KUALA LUMPUR, July 19 (AFP) - Myanmar's ruling generals accept they must move towards democracy to engage with the outside world, Malaysian Foreign Minister Syed Hamid Albar said Thursday.

    "They accept that the democratic process is necessary. They want to find reconciliation (with opposition leader Aung San Suu Kyi)."That is a positive move by Myanmar," he told a press conference before next week's meeting of regional foreign ministers in Vietnam.

    Syed Hamid said Myanmar is expected to brief ministers from the Association of Southeast Asian Nations (ASEAN) about political developments.

    The junta Wednesday released prominent journalist San San Nwe along with 10 other political prisoners.Aung San Suu Kyi has been held under de facto house arrest since September just before she embarked on landmark talks with the junta.The talks were brokered by Malaysia's Razali Ismail, a special envoy of UN Secretary General Kofi Annan.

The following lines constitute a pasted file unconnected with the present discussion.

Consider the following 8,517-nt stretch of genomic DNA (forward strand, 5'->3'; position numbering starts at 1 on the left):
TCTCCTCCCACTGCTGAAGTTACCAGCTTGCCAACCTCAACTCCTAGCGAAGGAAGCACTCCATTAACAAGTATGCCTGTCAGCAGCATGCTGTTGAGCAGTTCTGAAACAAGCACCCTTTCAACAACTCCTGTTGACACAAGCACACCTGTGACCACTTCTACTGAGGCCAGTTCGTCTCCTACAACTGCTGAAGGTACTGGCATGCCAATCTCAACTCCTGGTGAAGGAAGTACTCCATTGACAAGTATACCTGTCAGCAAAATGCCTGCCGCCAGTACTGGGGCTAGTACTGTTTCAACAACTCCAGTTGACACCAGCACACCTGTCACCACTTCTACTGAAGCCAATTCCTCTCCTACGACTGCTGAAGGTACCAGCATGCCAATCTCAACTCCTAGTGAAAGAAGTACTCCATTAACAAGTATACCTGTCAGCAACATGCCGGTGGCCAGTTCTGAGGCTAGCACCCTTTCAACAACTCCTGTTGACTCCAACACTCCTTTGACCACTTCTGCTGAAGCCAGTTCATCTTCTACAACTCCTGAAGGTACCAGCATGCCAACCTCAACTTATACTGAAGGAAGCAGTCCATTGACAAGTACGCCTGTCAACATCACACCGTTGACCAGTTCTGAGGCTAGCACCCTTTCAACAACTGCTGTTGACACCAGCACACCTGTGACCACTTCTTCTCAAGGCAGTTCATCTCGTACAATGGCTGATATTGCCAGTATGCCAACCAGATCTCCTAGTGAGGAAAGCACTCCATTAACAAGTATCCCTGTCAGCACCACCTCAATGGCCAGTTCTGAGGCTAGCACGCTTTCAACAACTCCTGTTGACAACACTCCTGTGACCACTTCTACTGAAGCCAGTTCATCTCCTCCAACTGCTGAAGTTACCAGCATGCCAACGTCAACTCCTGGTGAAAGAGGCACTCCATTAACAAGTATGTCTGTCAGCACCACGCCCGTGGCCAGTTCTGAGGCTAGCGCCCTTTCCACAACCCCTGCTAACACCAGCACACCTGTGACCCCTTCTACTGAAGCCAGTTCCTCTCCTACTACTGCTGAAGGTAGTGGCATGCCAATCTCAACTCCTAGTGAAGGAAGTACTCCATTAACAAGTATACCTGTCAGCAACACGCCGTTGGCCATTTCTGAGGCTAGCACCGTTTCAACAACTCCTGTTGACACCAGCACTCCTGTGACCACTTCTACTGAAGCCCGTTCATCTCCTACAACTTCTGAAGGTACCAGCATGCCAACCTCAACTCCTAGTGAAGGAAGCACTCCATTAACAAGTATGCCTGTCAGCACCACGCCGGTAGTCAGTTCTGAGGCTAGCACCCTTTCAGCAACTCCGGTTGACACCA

Syed Hamid said ASEAN adheres strictly to the policy of non-interference in the affairs of members but believes that by "engaging there will be changes."

    Since Myanmar has expressed its intention to bring changes, ASEAN should allow Myanmar to evolve into an acceptable system, he said.

    "We cannot tell Myanmar what to do. It should do what it thinks is best for its country."Definitely, what is happening in the region and what is happening globally in terms of democratisation will have an influence on Myanmar's decision and the type of action it will take," he added.

    After meeting among themselves, the ASEAN foreign ministers will hold talks with their counterparts from Australia, Canada, China, the European Union, India, Japan, North Korea, Mongolia, New Zealand, Papua New Guinea, Russia, South Korea and the United States.The talks with their dialogue partners will be held under the umbrella of the ASEAN Regional Forum.

    Syed Hamid said the gloomy world economic outlook would dominate the July 23-28 meeting."ASEAN faces an economic problem. We want to strengthen our economies to ensure the region remains stable," he said.The Malaysian minister said stability in the Korean peninsula, the South China Sea and the situation in Indonesia were among potential regional "flashpoints" which would be discussed.Developments in Indonesia were a real concern to ASEAN, he said.